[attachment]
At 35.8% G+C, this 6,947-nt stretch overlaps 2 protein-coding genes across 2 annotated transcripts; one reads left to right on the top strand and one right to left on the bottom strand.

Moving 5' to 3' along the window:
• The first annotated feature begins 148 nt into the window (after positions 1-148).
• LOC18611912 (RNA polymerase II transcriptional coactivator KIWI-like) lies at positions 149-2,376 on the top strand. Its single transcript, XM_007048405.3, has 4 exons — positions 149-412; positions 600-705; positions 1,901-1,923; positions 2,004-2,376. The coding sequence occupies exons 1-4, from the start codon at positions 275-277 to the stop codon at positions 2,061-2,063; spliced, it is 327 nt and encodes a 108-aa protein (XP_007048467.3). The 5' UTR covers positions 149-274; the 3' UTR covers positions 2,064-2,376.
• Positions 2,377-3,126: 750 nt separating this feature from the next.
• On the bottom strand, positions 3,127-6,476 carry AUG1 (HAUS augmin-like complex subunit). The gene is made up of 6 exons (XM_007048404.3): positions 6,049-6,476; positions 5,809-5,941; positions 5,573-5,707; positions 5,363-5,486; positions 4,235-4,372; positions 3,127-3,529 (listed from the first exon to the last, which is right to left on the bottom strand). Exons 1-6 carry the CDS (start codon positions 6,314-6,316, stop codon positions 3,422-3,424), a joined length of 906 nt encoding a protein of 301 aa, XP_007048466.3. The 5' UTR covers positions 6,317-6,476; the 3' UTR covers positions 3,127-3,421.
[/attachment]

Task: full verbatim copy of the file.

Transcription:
At 35.8% G+C, this 6,947-nt stretch overlaps 2 protein-coding genes across 2 annotated transcripts; one reads left to right on the top strand and one right to left on the bottom strand.

Moving 5' to 3' along the window:
• The first annotated feature begins 148 nt into the window (after positions 1-148).
• LOC18611912 (RNA polymerase II transcriptional coactivator KIWI-like) lies at positions 149-2,376 on the top strand. Its single transcript, XM_007048405.3, has 4 exons — positions 149-412; positions 600-705; positions 1,901-1,923; positions 2,004-2,376. The coding sequence occupies exons 1-4, from the start codon at positions 275-277 to the stop codon at positions 2,061-2,063; spliced, it is 327 nt and encodes a 108-aa protein (XP_007048467.3). The 5' UTR covers positions 149-274; the 3' UTR covers positions 2,064-2,376.
• Positions 2,377-3,126: 750 nt separating this feature from the next.
• On the bottom strand, positions 3,127-6,476 carry AUG1 (HAUS augmin-like complex subunit). The gene is made up of 6 exons (XM_007048404.3): positions 6,049-6,476; positions 5,809-5,941; positions 5,573-5,707; positions 5,363-5,486; positions 4,235-4,372; positions 3,127-3,529 (listed from the first exon to the last, which is right to left on the bottom strand). Exons 1-6 carry the CDS (start codon positions 6,314-6,316, stop codon positions 3,422-3,424), a joined length of 906 nt encoding a protein of 301 aa, XP_007048466.3. The 5' UTR covers positions 6,317-6,476; the 3' UTR covers positions 3,127-3,421.